DM: For Visa, we have to drive the discussion of what future solutions look like. So we’ve created a series of activities that help demonstrate our long-term commitment. In 2005, we hosted the first Visa Security Summit, bringing together hundreds of experts from business, academia and government to create a dialogue around our collective issues. We’ve now held four summits in the US and several dozen others in places as diverse as São Paulo, Toronto, Cairo, Dubai and Jakarta. Similarly, we’ve hosted educational forums and developed online tools to help foster security. We have even featured security prominently in our marketing. Together, these efforts have set a high bar for payment security and, importantly, have built trust in Visa.
Trust is an important bridge to future innovations, such as mobile banking. For example, a recent study [US Federal Reserve Report: Consumers and Mobile Financial Services, March 2012], shows that 42 per cent of people cite security as the reason they had not adopted mobile banking.
Why do you think security has become such a hot topic for so many people and companies?
ER: Security interests people because it involves things going wrong, sometimes in very big ways. Security is a complex subject and defies a simple definition. It encompasses a wide variety of areas. Organizations must protect themselves from the impact of international conflicts, criminal activity, natural disasters, equipment failure, new forms of technological attack, and human error, among other threats. Security’s meaning differs by person and by industry and changes over time. Each organization has its own unique combination of risks to combat.
How do you strike the right balance between managing risk and pursuing opportunity?
DM: With any new venture, an organization must weigh risks and rewards. When they do, companies should make decisions as if their most important stakeholders were there in the room with them. At Visa we are guided by a concept known as “responsible innovation.” This reflects the fundamental choice our company makes every day. We are a company that uses technology in new and innovative ways, but we also have significant amounts of sensitive information in our care. So when we develop new ideas, we have to keep in mind the difference between what is possible and what is responsible.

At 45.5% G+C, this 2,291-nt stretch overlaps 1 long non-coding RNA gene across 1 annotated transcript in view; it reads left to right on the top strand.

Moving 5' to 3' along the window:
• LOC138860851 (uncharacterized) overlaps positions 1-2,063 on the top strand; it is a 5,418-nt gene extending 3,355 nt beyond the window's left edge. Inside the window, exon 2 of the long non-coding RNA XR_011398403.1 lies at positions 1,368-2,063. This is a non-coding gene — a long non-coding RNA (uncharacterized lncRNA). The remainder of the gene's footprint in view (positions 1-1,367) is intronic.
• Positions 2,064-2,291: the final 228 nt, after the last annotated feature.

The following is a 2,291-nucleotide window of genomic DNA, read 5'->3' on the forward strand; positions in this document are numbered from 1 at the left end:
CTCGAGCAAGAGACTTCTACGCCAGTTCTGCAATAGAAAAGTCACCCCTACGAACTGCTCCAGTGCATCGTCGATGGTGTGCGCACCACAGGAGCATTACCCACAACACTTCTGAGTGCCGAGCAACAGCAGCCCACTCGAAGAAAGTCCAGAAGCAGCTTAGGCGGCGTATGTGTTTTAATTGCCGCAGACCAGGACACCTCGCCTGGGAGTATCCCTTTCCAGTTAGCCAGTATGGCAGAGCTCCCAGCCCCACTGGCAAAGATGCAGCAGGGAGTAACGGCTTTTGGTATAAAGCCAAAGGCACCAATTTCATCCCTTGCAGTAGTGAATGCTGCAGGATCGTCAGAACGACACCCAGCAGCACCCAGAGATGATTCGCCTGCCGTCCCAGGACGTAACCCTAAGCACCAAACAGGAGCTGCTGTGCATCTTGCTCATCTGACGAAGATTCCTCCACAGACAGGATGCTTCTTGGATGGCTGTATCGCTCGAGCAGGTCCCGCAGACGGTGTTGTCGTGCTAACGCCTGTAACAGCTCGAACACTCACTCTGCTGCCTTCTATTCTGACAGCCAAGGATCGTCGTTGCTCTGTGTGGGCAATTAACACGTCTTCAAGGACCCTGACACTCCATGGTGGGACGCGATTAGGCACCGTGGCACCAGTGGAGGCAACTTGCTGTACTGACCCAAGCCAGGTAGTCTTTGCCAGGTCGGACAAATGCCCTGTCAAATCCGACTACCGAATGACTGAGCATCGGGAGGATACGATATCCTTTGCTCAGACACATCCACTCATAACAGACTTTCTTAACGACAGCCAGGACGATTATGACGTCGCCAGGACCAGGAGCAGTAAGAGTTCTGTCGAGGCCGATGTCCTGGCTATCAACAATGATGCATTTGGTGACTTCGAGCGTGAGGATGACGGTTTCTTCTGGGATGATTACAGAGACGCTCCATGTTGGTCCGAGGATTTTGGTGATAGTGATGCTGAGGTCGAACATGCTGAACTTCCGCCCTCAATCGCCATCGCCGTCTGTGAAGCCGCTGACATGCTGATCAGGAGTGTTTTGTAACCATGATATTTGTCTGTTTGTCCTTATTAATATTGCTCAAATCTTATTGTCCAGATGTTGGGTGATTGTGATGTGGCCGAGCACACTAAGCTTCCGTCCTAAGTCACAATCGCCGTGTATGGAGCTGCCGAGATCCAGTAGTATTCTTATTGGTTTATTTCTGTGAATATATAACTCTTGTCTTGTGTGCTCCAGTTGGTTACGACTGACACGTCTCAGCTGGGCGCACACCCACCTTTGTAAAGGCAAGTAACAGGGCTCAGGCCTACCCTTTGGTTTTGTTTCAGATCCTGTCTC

People have high expectations for organizations like yours, that you’ll safeguard their information. Are those expectations realistic?
DM: I hope people never stop expecting the best from us in this area. Our job is to live up to high expectations, and, in some cases, set the bar even higher. We engage with our stakeholders to ensure two things. First, we want them to understand all we do to secure our system and their information. We work with a wide variety of constituencies – from lawmakers and law enforcement to industry and consumer groups – to ensure we understand their expectations and how we can meet or exceed them. Second, we want them to understand where our role ends and theirs begins. Each of us has a role to play; security is a shared responsibility.
Can you ever be truly secure?
ER: Any risk management professional would tell you it’s impossible to eliminate risk entirely. But it can be successfully managed. For example, we encrypt data to protect it from theft or misuse. We also put programs in place to protect our customers in case something bad happens. These kinds of steps go a long way toward our fundamental goals: first and foremost, to secure our system, and second, to maintain the trust that our stakeholders place in us to keep them secure.
Joe Carberry is a Partner in Brunswick’s San Francisco office. He advises on privacy and data security.